Typically, 419 email scams show overt signs of deceit. It's worse than that birthday card you wrote to your mom in second grade. If no results show up, they might be using a fake name.
Here’s the real deal: Don’t send money to someone you met online — for any reason. I trusted him and awaited for him to get the bank straightened out. They sure do make everything seem believable and I just want to protect my mom. Good luck with whatever your God does to you." Now just looking for how to report him! Ha I asked for the name of the school -no response then he told me he would send me his phone # that never happened,we were chatting on messenger so if he was in Dubai his time would be different then mine of course he didn't know maybe it's in the settings same BS I asked huge much it is that he needed the amount was 25.00 I simply said I'm sorry I don't work I can't help you out wish I could by the way the name was Ken Ovoke sharp looking man if indeed it was him. These heartless fraudsters, known as Nigerian scammers, are much, much worse than your parasitic ex. The Nigerian scam has long been flagged as a common type of cyber crime. Financial Crimes Division of the Secret Service reportedly receives 100 calls a day from people claiming to be victims of a Nigerian scam. Here's how the con typically works: You get an email from someone asking for your help. To obtain an arrest warrant for the perpetrator, you'd have to acquire a huge body of evidence of email communications, phony documents, bank transactions, etc.Then, once you hand over your banking info and pay a "small fee" to cover the expenses related to the transfer, the so-called "prince" sucks your savings dry. If an unsolicited email reads like a drunk text, it's probably a hoax. That's a clear sign that Sandra doesn't know what the hell she's talking about. Spare yourself the trauma of a drawn-out, potentially inconclusive criminal investigation.Messenger from October 2006 through February 2007, Walter, a self-described white collar engineer and college sports enthusiast, ended up taking the spellbound Meade for the ride of her life.“We were going to get married,” she recalls, fighting back tears.“But, then, he told me he had lost his job, was laid off, and that he was in need.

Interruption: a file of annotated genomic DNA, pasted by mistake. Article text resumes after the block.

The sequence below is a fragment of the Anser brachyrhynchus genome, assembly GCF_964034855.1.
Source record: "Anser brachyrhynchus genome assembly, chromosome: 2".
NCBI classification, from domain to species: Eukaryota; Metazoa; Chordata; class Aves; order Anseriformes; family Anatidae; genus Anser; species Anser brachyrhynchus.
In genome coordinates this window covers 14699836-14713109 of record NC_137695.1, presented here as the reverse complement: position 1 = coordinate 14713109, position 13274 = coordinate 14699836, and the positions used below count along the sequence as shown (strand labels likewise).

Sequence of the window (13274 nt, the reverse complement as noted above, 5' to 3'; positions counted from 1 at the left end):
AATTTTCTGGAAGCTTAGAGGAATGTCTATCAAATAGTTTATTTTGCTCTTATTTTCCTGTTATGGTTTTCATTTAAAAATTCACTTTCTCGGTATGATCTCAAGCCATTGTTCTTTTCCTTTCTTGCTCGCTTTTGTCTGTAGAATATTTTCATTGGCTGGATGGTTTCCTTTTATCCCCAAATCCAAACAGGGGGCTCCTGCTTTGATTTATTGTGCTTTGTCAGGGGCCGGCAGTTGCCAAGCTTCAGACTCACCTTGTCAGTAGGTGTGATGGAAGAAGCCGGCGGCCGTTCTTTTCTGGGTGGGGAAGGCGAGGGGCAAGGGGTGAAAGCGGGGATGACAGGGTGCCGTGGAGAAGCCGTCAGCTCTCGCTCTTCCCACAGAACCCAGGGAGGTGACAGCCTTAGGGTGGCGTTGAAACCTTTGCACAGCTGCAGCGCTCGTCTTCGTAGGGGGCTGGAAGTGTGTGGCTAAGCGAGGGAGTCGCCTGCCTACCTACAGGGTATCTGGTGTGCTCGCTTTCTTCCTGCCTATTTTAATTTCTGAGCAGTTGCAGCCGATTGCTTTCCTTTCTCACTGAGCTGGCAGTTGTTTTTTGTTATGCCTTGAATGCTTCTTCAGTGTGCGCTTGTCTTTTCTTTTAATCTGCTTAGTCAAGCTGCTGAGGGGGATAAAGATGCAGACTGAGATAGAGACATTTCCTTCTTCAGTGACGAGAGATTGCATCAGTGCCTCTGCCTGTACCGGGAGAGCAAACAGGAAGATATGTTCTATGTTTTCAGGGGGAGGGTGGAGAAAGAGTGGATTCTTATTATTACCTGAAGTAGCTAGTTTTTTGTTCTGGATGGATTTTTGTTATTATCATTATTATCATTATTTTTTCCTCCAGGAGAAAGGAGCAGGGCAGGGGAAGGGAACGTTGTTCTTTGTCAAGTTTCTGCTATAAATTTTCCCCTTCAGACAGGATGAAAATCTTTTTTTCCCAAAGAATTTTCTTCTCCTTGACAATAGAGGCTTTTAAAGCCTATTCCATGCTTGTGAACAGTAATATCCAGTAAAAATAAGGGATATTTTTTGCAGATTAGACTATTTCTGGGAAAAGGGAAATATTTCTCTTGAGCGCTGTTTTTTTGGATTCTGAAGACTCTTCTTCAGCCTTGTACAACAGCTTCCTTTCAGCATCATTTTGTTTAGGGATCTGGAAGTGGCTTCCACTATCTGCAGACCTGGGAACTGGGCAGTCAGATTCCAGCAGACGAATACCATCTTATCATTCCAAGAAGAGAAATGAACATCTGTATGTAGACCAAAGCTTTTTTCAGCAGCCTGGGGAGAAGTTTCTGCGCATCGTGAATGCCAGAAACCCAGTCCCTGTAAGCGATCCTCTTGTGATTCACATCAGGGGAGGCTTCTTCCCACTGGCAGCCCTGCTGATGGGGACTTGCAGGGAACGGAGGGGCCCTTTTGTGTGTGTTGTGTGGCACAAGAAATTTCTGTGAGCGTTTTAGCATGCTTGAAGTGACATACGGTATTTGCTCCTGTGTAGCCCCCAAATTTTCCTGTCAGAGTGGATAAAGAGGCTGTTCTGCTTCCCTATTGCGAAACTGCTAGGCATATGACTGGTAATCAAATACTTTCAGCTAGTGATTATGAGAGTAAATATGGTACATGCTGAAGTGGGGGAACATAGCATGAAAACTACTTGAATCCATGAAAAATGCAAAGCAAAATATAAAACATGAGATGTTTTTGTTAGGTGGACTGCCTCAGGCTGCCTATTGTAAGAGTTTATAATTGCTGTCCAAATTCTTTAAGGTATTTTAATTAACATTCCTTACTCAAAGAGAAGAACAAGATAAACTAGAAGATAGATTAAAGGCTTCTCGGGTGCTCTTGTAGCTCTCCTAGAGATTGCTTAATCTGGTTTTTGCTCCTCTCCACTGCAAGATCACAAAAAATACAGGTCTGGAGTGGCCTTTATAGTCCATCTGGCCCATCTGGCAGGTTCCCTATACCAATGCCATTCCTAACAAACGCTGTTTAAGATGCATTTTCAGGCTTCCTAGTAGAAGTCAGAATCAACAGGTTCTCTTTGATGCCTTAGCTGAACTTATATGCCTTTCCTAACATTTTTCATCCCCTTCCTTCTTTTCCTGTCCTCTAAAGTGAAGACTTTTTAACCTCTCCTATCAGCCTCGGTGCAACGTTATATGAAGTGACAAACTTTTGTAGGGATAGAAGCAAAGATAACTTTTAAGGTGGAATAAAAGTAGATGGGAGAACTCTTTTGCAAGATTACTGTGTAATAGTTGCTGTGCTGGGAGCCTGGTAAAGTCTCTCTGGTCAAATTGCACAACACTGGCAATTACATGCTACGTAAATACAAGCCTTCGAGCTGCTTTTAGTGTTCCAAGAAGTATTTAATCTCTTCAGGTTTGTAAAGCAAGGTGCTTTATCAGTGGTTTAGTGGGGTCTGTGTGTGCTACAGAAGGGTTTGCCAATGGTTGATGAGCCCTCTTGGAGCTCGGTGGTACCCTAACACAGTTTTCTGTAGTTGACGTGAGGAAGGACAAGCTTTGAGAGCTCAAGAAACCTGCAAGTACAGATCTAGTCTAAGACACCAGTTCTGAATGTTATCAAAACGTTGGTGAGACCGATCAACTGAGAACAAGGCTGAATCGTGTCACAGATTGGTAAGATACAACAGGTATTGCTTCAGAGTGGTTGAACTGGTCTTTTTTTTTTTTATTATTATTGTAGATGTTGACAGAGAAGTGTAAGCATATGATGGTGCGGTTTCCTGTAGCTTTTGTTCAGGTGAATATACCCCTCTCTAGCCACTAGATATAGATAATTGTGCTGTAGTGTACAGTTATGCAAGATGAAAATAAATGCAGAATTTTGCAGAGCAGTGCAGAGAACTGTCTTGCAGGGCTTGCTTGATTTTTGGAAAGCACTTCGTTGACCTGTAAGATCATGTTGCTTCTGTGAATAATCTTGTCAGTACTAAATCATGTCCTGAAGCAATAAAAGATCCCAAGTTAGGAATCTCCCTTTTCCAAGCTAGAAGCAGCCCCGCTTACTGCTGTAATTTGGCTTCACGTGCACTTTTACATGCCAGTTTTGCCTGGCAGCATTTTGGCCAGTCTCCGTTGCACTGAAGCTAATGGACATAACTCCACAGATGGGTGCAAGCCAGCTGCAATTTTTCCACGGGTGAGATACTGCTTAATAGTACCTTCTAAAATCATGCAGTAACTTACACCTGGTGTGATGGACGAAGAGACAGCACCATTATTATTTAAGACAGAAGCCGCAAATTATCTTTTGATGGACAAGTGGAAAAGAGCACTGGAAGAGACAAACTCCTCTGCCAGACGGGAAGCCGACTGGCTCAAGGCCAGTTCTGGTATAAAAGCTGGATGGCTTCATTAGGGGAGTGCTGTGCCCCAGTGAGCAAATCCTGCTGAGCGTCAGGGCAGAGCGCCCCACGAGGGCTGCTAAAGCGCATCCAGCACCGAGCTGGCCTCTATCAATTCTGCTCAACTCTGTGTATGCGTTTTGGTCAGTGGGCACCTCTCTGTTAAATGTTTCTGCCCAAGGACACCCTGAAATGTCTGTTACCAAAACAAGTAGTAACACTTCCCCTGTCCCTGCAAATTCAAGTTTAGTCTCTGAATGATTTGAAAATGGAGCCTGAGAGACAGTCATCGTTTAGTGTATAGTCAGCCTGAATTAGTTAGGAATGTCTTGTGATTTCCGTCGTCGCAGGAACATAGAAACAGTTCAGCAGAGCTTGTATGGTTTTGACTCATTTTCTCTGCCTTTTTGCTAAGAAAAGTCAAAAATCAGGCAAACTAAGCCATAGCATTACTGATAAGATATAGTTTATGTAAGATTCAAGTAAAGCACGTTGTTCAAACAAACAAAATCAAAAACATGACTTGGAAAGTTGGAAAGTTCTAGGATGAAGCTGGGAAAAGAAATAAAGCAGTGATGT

The Nigerian scam is also called the "419" scam because 419 is the article of the Nigerian penal code that prosecutes fraud. Your best defense against a Nigerian scam is not to fall for it in the first place.